The ephemeral sunshine of the timeless kind
Weather in Amsterdam may not be hot, but it is by far the hottest discussion topic. Checking the weather forecast has attained the status of a proper ritual, practiced on a more-than-regular basis throughout the week by a vast number of followers.
For someone from a Mediterranean country like me, it is sometimes hard to fully comprehend this phenomenon. It seems to resemble times in antiquity when people would turn to clairvoyants in order to come to terms with the unknown.
The unpredictable Dutch weather
The parallel is not unfounded. It is precisely the fear of the unknown, or at least the uneasiness about the non-predictable, that seems to drive people here to constantly consult websites and phone apps in order to get the coveted oracle.
Not so surprising if you think how well-organised and neatly arranged all other daily affairs are in every self-respecting Dutch person’s agenda. Meetings, dates, activities, etc. are all tidily planned and waiting to be ticked off the checklist. But the thorny issue of unpredictable weather conditions hangs over like a spectre over all those meticulously planned schedules, threatening their very implementation with its chaotic nature and character.
In one of his short stories, Remco Campert (b. 1929) writes: "We talked about the weather. It was either too warm or too cold in Holland, he said. In between it rained." This tiny passage is something considerably more than a mere depiction of Dutch climate. It is a revealing insight into the native psyche. It says way more about the mentality of the commentator than about the actual Dutch weather. There are apparent undertones of weather-related misery and annoyance.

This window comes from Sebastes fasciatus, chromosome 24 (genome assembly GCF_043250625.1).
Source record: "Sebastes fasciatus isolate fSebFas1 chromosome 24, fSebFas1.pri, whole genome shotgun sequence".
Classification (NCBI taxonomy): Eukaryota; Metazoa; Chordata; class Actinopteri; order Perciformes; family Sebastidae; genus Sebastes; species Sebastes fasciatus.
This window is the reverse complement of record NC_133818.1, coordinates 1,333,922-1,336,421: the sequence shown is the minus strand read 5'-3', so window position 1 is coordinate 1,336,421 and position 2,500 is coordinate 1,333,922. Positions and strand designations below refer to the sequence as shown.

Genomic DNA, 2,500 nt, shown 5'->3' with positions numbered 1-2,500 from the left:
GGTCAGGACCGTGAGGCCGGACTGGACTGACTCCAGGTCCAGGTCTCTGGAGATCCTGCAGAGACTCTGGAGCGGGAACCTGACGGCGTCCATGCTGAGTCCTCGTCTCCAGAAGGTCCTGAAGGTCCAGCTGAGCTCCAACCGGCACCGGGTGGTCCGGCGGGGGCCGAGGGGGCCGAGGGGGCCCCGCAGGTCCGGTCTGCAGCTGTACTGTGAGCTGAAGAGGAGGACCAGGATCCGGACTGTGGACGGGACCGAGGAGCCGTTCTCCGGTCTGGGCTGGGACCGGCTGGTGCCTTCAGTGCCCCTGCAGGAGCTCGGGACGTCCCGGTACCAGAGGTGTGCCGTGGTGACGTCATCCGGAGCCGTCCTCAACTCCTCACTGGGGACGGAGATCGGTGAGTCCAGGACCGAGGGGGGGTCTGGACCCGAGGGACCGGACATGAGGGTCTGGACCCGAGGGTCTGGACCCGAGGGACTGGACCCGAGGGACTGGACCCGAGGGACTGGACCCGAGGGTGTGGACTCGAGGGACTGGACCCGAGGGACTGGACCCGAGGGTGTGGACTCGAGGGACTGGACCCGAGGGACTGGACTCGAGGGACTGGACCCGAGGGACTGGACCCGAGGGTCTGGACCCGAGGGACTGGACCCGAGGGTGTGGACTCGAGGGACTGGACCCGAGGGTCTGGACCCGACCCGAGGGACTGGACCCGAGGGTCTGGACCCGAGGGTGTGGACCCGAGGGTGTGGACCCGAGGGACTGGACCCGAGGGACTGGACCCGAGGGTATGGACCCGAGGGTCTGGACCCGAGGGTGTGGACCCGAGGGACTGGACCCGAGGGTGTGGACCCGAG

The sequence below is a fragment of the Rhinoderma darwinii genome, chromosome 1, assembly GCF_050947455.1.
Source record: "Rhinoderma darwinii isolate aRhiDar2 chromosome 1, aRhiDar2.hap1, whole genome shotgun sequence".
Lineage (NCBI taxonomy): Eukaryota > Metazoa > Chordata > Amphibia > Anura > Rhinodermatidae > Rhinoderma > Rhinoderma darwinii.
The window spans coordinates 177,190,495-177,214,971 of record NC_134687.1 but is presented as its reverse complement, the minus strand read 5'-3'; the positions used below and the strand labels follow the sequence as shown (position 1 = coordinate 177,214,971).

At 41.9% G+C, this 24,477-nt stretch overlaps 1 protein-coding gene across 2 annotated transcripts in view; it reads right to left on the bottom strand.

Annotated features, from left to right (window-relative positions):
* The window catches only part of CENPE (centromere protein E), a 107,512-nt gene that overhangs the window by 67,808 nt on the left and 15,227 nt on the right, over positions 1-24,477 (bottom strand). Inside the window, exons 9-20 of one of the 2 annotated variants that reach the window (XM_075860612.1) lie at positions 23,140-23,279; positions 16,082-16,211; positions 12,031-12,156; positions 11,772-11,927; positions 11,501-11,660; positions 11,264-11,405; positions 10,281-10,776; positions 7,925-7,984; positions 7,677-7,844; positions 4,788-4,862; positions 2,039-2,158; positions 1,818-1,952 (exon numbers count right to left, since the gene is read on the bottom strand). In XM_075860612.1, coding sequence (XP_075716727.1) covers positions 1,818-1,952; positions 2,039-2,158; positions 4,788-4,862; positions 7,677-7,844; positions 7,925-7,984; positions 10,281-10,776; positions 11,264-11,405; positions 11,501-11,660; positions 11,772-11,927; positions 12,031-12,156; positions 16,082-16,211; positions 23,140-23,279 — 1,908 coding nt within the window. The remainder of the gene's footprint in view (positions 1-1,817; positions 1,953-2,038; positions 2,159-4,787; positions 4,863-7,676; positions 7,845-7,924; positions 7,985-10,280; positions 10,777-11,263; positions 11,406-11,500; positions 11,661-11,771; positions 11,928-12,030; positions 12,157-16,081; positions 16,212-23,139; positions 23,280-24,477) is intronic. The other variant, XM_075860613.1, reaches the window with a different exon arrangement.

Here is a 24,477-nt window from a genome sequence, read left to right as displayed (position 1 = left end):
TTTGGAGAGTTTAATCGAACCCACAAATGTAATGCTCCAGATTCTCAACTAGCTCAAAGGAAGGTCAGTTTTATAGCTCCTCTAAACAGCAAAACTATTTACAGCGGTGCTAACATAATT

Furthermore, the statement epitomises the dominant attitude towards the Dutch rainfall, proclaiming and at the same time depreciating it as the ultimate banal phenomenon. Rain is never considered a pleasant surprise or a much needed refreshing break, as is the case in warmer climates. It is instead an integral part of everyday life and the local routine.
The occurrence of sunshine in Holland
And yet, sometimes the miracle (i.e. sunshine) does occur. And its glorious messengers are no others than all those female locals who, en masse and without prior communication, as in a mystical conspiracy, start wandering around wearing skirts with their legs bare underneath.
This is of course rokjesdag ("skirt day"), popularised by Dutch writer and columnist Martin Bril (1959-2009) through his pieces, and is inextricably linked to the coming of spring and the subsequent opening up of the general mood.
But regardless of season, the occurrence of sunshine in Holland is always an event of exceptional status, as testified by headlines and news coverage over this last summer. Or should I write "summer?" In any case, it is because of its scarcity and non-banality (as opposed to rain) that Dutch sunshine has always been regarded such a unique opportunity to celebrate life in this otherwise rainy and somewhat gloomy place.
Embrace the "wet" reality
The true challenge however is to apply the all-too-obvious carpe diem not only on those glorious sunny days, but also during the not so popular showery and occasionally stormy times. To try and embrace all the tiny drops that make up much of the dampness that is Holland. To reconcile with the fact that the reality here is wet - which, by the way, accounts for all the sun worship.
After all, it is precisely its ephemeral nature that gives Dutch sunshine its immense value and widespread appreciation. And it does so timelessly.
› Remco Campert - Alle dagen feest (De Bezige Bij, 1999)
› Martin Bril - Rokjesdag (Prometheus, 2010)